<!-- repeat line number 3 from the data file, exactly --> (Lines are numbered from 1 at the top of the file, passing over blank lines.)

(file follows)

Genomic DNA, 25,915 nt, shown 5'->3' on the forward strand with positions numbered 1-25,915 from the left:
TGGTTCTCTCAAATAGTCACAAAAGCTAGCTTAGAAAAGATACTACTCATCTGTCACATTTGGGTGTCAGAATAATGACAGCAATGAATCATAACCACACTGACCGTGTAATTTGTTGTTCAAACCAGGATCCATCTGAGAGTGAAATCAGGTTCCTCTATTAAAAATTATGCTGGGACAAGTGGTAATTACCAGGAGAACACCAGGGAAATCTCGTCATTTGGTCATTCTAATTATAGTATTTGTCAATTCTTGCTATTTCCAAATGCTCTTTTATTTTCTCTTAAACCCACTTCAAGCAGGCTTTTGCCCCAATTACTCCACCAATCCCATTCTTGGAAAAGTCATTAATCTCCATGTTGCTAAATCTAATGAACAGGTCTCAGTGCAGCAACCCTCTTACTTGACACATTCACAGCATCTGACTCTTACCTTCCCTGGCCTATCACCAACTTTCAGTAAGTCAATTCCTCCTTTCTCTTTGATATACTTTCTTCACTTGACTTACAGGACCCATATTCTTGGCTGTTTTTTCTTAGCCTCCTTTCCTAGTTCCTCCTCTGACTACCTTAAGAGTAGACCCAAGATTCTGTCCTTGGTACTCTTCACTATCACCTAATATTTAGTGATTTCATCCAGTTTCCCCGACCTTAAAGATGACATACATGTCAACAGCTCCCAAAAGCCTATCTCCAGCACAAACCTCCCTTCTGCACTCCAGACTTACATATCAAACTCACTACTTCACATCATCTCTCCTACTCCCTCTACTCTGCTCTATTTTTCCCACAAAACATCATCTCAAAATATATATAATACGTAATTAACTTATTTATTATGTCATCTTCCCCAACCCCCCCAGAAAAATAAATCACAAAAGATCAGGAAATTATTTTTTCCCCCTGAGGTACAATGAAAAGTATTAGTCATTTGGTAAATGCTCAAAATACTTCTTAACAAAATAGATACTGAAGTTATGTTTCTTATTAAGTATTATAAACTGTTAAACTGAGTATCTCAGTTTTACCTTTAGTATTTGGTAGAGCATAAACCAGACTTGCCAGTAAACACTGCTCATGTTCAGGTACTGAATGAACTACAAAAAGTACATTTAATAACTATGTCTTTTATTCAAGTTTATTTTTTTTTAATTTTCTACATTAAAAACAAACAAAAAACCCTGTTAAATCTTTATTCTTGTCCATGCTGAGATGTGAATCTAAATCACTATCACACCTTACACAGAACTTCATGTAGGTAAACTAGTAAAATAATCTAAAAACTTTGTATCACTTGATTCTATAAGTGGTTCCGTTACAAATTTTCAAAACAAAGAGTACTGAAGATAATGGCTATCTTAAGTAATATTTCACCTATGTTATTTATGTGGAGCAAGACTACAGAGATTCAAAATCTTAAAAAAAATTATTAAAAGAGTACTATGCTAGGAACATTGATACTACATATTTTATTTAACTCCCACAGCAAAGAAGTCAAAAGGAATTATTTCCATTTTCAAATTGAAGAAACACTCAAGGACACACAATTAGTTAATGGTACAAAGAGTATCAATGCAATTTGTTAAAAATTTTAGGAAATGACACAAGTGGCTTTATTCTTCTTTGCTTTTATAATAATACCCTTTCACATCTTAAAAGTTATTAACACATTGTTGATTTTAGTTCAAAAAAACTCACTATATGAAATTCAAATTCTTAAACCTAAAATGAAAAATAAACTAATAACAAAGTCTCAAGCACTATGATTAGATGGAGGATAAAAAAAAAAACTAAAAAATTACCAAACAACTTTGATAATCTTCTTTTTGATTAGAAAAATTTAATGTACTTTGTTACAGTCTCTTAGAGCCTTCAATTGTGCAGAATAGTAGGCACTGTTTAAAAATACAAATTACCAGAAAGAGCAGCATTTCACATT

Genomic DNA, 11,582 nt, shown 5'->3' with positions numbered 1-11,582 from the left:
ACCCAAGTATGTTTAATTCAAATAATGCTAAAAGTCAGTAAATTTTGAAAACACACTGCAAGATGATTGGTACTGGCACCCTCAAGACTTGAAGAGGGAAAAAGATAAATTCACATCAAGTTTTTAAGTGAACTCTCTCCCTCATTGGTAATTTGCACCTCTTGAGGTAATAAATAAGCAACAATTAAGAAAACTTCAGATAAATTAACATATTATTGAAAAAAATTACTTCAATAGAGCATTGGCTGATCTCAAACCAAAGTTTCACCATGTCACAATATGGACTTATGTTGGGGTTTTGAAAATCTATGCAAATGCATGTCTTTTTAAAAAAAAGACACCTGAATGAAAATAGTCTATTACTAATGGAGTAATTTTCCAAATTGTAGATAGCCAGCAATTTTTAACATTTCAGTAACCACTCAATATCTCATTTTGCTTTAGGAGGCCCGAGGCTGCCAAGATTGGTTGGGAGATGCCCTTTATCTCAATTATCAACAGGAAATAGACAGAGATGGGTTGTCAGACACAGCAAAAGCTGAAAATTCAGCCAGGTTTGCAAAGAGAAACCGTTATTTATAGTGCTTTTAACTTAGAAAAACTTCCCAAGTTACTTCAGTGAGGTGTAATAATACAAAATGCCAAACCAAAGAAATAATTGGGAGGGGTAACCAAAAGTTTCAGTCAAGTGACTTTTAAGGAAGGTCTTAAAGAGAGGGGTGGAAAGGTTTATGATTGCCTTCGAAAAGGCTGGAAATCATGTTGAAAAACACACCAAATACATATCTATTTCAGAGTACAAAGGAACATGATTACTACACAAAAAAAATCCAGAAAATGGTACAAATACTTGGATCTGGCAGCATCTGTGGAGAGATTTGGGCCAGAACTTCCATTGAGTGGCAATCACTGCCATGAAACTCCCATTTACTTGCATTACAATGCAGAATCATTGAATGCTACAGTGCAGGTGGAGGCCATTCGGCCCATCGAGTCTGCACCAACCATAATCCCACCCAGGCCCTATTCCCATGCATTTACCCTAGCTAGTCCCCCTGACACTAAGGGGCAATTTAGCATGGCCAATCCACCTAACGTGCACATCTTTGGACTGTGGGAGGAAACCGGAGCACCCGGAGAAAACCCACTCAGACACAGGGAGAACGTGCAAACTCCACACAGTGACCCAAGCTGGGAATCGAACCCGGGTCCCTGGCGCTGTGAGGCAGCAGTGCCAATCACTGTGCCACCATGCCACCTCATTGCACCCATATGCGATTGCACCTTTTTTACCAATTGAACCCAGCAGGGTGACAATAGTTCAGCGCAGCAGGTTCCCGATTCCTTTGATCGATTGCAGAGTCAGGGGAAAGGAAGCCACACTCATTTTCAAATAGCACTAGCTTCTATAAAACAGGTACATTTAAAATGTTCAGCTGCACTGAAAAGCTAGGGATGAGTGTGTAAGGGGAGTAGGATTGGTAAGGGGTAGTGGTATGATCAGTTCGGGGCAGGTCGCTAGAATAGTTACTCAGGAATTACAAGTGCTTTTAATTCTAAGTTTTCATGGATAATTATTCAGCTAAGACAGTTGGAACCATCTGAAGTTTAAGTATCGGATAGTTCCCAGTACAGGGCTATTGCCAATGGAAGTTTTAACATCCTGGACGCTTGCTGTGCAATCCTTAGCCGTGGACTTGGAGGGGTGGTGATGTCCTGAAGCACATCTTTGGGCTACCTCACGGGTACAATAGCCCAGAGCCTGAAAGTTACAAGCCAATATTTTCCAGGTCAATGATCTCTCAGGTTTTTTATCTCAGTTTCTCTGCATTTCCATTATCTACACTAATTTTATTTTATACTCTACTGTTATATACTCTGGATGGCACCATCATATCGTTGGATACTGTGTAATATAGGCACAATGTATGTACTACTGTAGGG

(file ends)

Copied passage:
Genomic DNA, 11,582 nt, shown 5'->3' with positions numbered 1-11,582 from the left: